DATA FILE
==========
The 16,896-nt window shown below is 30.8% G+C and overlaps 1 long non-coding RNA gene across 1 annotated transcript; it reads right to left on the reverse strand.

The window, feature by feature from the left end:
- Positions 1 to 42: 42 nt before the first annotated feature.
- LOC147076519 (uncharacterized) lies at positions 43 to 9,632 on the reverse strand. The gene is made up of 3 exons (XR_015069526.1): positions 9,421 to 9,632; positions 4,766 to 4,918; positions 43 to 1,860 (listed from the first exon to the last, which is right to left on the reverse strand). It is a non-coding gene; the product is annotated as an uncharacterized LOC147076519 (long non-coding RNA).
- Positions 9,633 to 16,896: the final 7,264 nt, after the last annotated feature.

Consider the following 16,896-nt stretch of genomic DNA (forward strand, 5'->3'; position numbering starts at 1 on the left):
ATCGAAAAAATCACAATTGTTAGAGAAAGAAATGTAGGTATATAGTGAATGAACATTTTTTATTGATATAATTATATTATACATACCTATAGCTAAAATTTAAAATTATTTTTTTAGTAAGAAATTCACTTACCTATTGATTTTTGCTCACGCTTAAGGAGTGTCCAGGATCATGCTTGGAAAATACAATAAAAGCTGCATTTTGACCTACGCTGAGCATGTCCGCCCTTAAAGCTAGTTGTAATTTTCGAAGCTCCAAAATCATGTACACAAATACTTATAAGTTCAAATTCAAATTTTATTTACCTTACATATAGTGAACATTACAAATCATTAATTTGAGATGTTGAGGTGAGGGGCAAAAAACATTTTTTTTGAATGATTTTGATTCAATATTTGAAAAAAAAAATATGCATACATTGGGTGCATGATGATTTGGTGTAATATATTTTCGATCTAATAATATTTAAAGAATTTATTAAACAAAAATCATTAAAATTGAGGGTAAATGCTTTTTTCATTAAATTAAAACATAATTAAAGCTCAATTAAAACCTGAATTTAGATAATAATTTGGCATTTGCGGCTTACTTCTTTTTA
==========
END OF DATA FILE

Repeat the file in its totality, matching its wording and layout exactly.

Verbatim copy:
The 16,896-nt window shown below is 30.8% G+C and overlaps 1 long non-coding RNA gene across 1 annotated transcript; it reads right to left on the reverse strand.

The window, feature by feature from the left end:
- Positions 1 to 42: 42 nt before the first annotated feature.
- LOC147076519 (uncharacterized) lies at positions 43 to 9,632 on the reverse strand. The gene is made up of 3 exons (XR_015069526.1): positions 9,421 to 9,632; positions 4,766 to 4,918; positions 43 to 1,860 (listed from the first exon to the last, which is right to left on the reverse strand). It is a non-coding gene; the product is annotated as an uncharacterized LOC147076519 (long non-coding RNA).
- Positions 9,633 to 16,896: the final 7,264 nt, after the last annotated feature.

Consider the following 16,896-nt stretch of genomic DNA (forward strand, 5'->3'; position numbering starts at 1 on the left):
ATCGAAAAAATCACAATTGTTAGAGAAAGAAATGTAGGTATATAGTGAATGAACATTTTTTATTGATATAATTATATTATACATACCTATAGCTAAAATTTAAAATTATTTTTTTAGTAAGAAATTCACTTACCTATTGATTTTTGCTCACGCTTAAGGAGTGTCCAGGATCATGCTTGGAAAATACAATAAAAGCTGCATTTTGACCTACGCTGAGCATGTCCGCCCTTAAAGCTAGTTGTAATTTTCGAAGCTCCAAAATCATGTACACAAATACTTATAAGTTCAAATTCAAATTTTATTTACCTTACATATAGTGAACATTACAAATCATTAATTTGAGATGTTGAGGTGAGGGGCAAAAAACATTTTTTTTGAATGATTTTGATTCAATATTTGAAAAAAAAAATATGCATACATTGGGTGCATGATGATTTGGTGTAATATATTTTCGATCTAATAATATTTAAAGAATTTATTAAACAAAAATCATTAAAATTGAGGGTAAATGCTTTTTTCATTAAATTAAAACATAATTAAAGCTCAATTAAAACCTGAATTTAGATAATAATTTGGCATTTGCGGCTTACTTCTTTTTA